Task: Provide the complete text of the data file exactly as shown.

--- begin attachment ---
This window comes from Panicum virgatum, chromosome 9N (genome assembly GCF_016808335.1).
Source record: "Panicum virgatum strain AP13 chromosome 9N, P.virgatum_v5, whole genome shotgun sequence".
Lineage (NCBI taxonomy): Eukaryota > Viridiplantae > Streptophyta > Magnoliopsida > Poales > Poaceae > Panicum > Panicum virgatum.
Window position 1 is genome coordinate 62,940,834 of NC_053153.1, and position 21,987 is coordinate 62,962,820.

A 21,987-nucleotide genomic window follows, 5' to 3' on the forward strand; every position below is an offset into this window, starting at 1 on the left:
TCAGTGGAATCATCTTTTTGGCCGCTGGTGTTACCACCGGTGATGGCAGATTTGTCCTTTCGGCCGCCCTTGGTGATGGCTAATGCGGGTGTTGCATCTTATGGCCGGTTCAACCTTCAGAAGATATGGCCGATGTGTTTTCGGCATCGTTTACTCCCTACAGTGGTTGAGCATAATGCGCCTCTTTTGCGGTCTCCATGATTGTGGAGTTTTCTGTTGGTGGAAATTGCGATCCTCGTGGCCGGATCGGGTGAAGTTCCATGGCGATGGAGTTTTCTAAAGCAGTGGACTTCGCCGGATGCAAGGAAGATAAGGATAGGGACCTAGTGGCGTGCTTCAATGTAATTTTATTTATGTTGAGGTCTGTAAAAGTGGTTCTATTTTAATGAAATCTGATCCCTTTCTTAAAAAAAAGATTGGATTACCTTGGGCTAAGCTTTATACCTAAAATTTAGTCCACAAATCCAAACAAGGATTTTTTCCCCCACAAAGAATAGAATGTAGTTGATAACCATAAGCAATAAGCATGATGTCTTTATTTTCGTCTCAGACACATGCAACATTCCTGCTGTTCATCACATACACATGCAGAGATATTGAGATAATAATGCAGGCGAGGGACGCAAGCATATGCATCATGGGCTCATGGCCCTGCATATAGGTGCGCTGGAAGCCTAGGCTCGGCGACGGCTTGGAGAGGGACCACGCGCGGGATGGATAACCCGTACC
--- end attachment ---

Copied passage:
This window comes from Panicum virgatum, chromosome 9N (genome assembly GCF_016808335.1).
Source record: "Panicum virgatum strain AP13 chromosome 9N, P.virgatum_v5, whole genome shotgun sequence".
Lineage (NCBI taxonomy): Eukaryota > Viridiplantae > Streptophyta > Magnoliopsida > Poales > Poaceae > Panicum > Panicum virgatum.
Window position 1 is genome coordinate 62,940,834 of NC_053153.1, and position 21,987 is coordinate 62,962,820.

A 21,987-nucleotide genomic window follows, 5' to 3' on the forward strand; every position below is an offset into this window, starting at 1 on the left:
TCAGTGGAATCATCTTTTTGGCCGCTGGTGTTACCACCGGTGATGGCAGATTTGTCCTTTCGGCCGCCCTTGGTGATGGCTAATGCGGGTGTTGCATCTTATGGCCGGTTCAACCTTCAGAAGATATGGCCGATGTGTTTTCGGCATCGTTTACTCCCTACAGTGGTTGAGCATAATGCGCCTCTTTTGCGGTCTCCATGATTGTGGAGTTTTCTGTTGGTGGAAATTGCGATCCTCGTGGCCGGATCGGGTGAAGTTCCATGGCGATGGAGTTTTCTAAAGCAGTGGACTTCGCCGGATGCAAGGAAGATAAGGATAGGGACCTAGTGGCGTGCTTCAATGTAATTTTATTTATGTTGAGGTCTGTAAAAGTGGTTCTATTTTAATGAAATCTGATCCCTTTCTTAAAAAAAAGATTGGATTACCTTGGGCTAAGCTTTATACCTAAAATTTAGTCCACAAATCCAAACAAGGATTTTTTCCCCCACAAAGAATAGAATGTAGTTGATAACCATAAGCAATAAGCATGATGTCTTTATTTTCGTCTCAGACACATGCAACATTCCTGCTGTTCATCACATACACATGCAGAGATATTGAGATAATAATGCAGGCGAGGGACGCAAGCATATGCATCATGGGCTCATGGCCCTGCATATAGGTGCGCTGGAAGCCTAGGCTCGGCGACGGCTTGGAGAGGGACCACGCGCGGGATGGATAACCCGTACC